Evaluation of the visible and shortwave infrared drought index in China

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Article

Abstract

In this article, the performance of the Visible and Shortwave infrared Drought Index (VSDI), a drought index recently developed and validated in Oklahoma, United States, is further explored and validated in China. The in-situ measured soil moisture from 585 weather stations across China are used as ground-truth data, and five commonly used drought indices are compared with VSDI for surface drought monitoring. The results reveal that VSDI is robust and reliable in the estimation of surface dryness-it has the highest correlation with soil moisture among the six indices when computed using both the original and cloud removed data. All six indices show the highest correlation with soil moisture at the 10 cm layer and the averaged 10–50 cm layer. The spatiotemporal patterns of surface moisture indicated by the MODIS-based VSDI are further compared with the precipitation-based drought maps and the Global Land Data Assimilation System (GLDAS) simulated surface soil moisture maps over five provinces located in the Middle-Lower Yangtze Plain of China. The results indicate that despite the difference between the spatial and temporal resolutions of the three products, the VSDI maps still show good agreement with the other two drought products through the rapidly alternating drought and flood events in 2011 in this region. Therefore, VSDI can be used as an effective surface wetness indicator at both the provincial and the national scales in China.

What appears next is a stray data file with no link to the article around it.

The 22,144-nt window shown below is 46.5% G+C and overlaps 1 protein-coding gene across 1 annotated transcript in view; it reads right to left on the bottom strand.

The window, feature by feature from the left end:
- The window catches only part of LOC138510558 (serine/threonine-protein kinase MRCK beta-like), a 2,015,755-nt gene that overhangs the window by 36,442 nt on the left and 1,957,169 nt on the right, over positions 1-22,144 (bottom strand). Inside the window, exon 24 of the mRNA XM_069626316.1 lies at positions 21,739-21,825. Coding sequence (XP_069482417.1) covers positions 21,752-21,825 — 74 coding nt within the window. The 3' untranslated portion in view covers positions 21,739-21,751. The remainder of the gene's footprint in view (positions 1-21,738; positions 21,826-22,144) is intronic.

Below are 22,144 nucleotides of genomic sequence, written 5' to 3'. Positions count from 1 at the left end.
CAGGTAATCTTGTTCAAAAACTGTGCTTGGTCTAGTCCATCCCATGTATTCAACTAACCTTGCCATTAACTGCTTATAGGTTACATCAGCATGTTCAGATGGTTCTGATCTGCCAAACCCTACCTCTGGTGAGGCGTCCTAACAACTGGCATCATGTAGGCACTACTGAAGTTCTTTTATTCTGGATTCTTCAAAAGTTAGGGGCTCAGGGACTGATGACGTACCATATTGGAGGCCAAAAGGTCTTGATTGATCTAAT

Keywords

China drought map drought monitoring optical remote sensing soil moisture VSDI 

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© The Author(s) 2013

This article is published under license to BioMed Central Ltd. Open Access This article is distributed under the terms of the Creative Commons Attribution License which permits any use, distribution and reproduction in any medium, provided the original author(s) and source are credited.

Authors and Affiliations

  1. 1.Institute of Remote Sensing and GISPeking UniversityBeijingChina
  2. 2.School of Civil Engineering and Environmental SciencesUniversity of OklahomaNormanUSA
  3. 3.National Satellite Meteorological Center of China Meteorological AdministrationBeijingChina

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